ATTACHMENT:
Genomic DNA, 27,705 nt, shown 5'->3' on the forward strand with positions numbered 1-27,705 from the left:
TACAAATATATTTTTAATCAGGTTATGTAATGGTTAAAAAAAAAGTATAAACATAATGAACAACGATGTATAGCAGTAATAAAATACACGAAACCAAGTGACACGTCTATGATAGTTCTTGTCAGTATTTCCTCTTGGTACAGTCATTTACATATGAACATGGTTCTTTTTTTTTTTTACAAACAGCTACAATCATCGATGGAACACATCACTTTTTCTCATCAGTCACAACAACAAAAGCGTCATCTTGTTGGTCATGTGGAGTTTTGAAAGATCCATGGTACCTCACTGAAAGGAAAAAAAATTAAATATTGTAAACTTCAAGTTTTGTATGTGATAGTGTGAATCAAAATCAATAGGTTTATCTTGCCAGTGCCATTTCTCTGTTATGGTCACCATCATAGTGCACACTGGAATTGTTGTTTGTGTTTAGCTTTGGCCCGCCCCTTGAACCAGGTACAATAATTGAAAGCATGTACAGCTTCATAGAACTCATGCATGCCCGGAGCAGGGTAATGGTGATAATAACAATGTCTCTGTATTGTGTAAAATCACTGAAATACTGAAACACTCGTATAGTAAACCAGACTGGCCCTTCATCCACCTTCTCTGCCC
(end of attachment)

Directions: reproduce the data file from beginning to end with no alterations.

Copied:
Genomic DNA, 27,705 nt, shown 5'->3' on the forward strand with positions numbered 1-27,705 from the left:
TACAAATATATTTTTAATCAGGTTATGTAATGGTTAAAAAAAAAGTATAAACATAATGAACAACGATGTATAGCAGTAATAAAATACACGAAACCAAGTGACACGTCTATGATAGTTCTTGTCAGTATTTCCTCTTGGTACAGTCATTTACATATGAACATGGTTCTTTTTTTTTTTTACAAACAGCTACAATCATCGATGGAACACATCACTTTTTCTCATCAGTCACAACAACAAAAGCGTCATCTTGTTGGTCATGTGGAGTTTTGAAAGATCCATGGTACCTCACTGAAAGGAAAAAAAATTAAATATTGTAAACTTCAAGTTTTGTATGTGATAGTGTGAATCAAAATCAATAGGTTTATCTTGCCAGTGCCATTTCTCTGTTATGGTCACCATCATAGTGCACACTGGAATTGTTGTTTGTGTTTAGCTTTGGCCCGCCCCTTGAACCAGGTACAATAATTGAAAGCATGTACAGCTTCATAGAACTCATGCATGCCCGGAGCAGGGTAATGGTGATAATAACAATGTCTCTGTATTGTGTAAAATCACTGAAATACTGAAACACTCGTATAGTAAACCAGACTGGCCCTTCATCCACCTTCTCTGCCC